5. Clean Up Your Personal Care Products: You may be well aware that the majority of personal care products available on the market contain harmful chemicals. These chemicals have been linked to hormonal disruption, developmental delays in children, improper functioning of the nervous system, and even cancer. While it can be daunting to replace all your personal care products at once, use this opportunity to replace one or two items with chemical-free counterparts. For ideas of which shampoo, lotion, and make-up is truly safe, visit the Environmental Working Group's Skin Deep Database.
For more information on detoxes and cleanses or to sign-up for a medically supervised detox program, email firstname.lastname@example.org.
In recent years, both collagen and gelatin have become increasingly popular as the health benefits of these proteins have become more widely understood. Collagen, the most abundant protein in your body, can be found in bones, ligaments, tendons, skin and more, and consuming collagen regularly has been shown to have a multitude of benefits. The benefits of collagen include:
However, eating collagen and it's derivative, gelatin, is by no means new news. Collagen and gelatin—an irreversibly hydrolyzed, or broken, form of collagen—comes from the cartilage, skin and bones of animals. Throughout history, humans have made soups from animal bones and eaten all the parts of animals, including the tougher parts containing connective tissue and therefore, collagen. These practices aren't common in this day and age.
While bone broths can be a great source of collagen, there are other ways to increase our intake of this important protein without sipping on soup all day long. Today, both hydrolyzed collagen and gelatin can be purchased from reputable sources and used in a variety of ways. While both collagen and gelatin contain the same amino acids, hydrolyzed collagen can be dissolved in cold and hot liquids alike and does not cause liquid to gel, making it perfect for mixing into smoothies; coffee or tea; or your breakfast oatmeal or yogurt. Gelatin, on the other hand, dissolves in hot liquids and causes them to gel making it great for....Jello!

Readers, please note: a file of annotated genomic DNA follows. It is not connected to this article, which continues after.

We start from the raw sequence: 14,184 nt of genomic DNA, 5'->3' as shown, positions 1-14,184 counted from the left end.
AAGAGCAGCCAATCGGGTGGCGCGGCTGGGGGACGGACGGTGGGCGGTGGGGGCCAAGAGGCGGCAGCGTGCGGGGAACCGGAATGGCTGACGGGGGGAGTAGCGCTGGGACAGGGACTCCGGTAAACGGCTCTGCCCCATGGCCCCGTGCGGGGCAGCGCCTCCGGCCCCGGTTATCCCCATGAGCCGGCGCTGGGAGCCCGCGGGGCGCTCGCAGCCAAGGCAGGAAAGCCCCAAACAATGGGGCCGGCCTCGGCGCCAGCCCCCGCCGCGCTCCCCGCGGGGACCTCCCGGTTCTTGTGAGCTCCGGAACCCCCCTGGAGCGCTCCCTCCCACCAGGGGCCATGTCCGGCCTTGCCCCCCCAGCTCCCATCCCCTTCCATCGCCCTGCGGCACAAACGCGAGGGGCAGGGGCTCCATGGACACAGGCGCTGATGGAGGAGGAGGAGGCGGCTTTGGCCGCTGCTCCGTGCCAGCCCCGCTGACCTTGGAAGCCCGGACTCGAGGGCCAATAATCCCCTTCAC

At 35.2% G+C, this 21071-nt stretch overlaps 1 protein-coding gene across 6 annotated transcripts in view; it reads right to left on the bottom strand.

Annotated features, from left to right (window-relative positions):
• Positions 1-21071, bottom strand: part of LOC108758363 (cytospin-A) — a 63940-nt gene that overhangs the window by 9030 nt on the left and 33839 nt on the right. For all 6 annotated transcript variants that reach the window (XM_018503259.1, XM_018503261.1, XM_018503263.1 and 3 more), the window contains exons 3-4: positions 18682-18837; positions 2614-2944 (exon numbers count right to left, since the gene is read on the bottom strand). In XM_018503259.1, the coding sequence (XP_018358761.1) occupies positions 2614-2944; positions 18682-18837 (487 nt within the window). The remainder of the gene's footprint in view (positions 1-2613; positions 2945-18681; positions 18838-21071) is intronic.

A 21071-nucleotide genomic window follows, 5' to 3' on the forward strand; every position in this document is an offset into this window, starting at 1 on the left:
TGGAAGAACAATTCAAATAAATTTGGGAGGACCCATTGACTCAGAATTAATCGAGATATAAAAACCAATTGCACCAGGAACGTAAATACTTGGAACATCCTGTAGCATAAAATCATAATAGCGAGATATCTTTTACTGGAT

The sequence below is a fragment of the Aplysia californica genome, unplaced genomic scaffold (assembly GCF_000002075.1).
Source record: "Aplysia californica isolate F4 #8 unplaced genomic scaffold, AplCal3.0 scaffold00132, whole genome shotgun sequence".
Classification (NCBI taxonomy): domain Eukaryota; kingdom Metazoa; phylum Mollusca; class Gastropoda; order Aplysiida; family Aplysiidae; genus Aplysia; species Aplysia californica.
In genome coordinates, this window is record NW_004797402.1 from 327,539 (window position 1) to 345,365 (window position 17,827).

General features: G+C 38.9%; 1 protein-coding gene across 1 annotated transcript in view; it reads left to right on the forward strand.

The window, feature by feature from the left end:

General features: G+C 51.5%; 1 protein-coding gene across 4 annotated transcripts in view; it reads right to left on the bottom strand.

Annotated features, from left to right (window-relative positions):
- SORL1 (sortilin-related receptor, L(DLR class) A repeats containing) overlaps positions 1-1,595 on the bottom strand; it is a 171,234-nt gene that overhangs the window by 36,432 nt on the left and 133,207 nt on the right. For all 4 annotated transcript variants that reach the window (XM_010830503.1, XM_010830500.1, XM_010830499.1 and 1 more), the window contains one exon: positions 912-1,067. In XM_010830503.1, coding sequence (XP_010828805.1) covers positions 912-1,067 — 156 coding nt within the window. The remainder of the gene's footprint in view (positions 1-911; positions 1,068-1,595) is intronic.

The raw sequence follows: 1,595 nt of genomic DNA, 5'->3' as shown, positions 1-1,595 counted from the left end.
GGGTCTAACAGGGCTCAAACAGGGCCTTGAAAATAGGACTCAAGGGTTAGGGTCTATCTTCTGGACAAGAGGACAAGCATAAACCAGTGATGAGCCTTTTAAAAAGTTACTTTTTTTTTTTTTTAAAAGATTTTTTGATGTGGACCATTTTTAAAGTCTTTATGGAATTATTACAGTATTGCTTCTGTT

Homemade jello--spiced up with anthocyanins and vitamin C—is one of my favorite ways to increase my intake of the amino acids found in collagen (namely proline and glycine) along with important cofactors for collagen production. Fruits rich in the bioflavanoid anythocyanins—such as dark berries—have been shown to link collagen fibers, increase vitamin C levels, and protect against free radical damage. Furthermore, vitamin C has been shown to increase collagen formation by increasing the activity of the enzymes that form collagen. I love making this jello as a healthy desert or for a delicious breakfast with a dollop of sheep's milk or coconut milk yogurt. I welcome your ideas for incorporating collagen and gelatin into your everyday routine!